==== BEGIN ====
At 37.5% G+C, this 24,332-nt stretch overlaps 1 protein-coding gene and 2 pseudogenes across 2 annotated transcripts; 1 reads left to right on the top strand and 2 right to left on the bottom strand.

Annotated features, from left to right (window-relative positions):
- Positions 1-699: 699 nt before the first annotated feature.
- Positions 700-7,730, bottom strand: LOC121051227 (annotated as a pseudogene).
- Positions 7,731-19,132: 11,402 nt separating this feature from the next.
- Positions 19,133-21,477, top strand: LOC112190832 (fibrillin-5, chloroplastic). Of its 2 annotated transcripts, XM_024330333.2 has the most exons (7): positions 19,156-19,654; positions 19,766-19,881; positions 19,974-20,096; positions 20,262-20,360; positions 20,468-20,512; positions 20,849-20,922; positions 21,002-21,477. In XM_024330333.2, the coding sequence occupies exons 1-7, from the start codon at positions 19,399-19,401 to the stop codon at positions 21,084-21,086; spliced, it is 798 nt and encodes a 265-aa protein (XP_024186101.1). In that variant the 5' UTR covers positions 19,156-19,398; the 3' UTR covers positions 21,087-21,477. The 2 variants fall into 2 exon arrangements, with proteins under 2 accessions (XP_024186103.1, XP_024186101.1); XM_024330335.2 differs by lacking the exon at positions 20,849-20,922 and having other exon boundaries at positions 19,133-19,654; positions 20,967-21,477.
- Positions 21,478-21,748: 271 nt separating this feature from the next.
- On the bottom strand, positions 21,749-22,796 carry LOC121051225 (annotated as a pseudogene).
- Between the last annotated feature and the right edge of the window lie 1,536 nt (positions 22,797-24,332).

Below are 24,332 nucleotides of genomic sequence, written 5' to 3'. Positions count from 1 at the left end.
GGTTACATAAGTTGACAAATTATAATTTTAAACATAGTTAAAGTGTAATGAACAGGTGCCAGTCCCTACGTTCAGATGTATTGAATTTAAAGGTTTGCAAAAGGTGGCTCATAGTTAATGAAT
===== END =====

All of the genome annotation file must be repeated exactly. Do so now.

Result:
At 37.5% G+C, this 24,332-nt stretch overlaps 1 protein-coding gene and 2 pseudogenes across 2 annotated transcripts; 1 reads left to right on the top strand and 2 right to left on the bottom strand.

Annotated features, from left to right (window-relative positions):
- Positions 1-699: 699 nt before the first annotated feature.
- Positions 700-7,730, bottom strand: LOC121051227 (annotated as a pseudogene).
- Positions 7,731-19,132: 11,402 nt separating this feature from the next.
- Positions 19,133-21,477, top strand: LOC112190832 (fibrillin-5, chloroplastic). Of its 2 annotated transcripts, XM_024330333.2 has the most exons (7): positions 19,156-19,654; positions 19,766-19,881; positions 19,974-20,096; positions 20,262-20,360; positions 20,468-20,512; positions 20,849-20,922; positions 21,002-21,477. In XM_024330333.2, the coding sequence occupies exons 1-7, from the start codon at positions 19,399-19,401 to the stop codon at positions 21,084-21,086; spliced, it is 798 nt and encodes a 265-aa protein (XP_024186101.1). In that variant the 5' UTR covers positions 19,156-19,398; the 3' UTR covers positions 21,087-21,477. The 2 variants fall into 2 exon arrangements, with proteins under 2 accessions (XP_024186103.1, XP_024186101.1); XM_024330335.2 differs by lacking the exon at positions 20,849-20,922 and having other exon boundaries at positions 19,133-19,654; positions 20,967-21,477.
- Positions 21,478-21,748: 271 nt separating this feature from the next.
- On the bottom strand, positions 21,749-22,796 carry LOC121051225 (annotated as a pseudogene).
- Between the last annotated feature and the right edge of the window lie 1,536 nt (positions 22,797-24,332).

Below are 24,332 nucleotides of genomic sequence, written 5' to 3'. Positions count from 1 at the left end.
GGTTACATAAGTTGACAAATTATAATTTTAAACATAGTTAAAGTGTAATGAACAGGTGCCAGTCCCTACGTTCAGATGTATTGAATTTAAAGGTTTGCAAAAGGTGGCTCATAGTTAATGAAT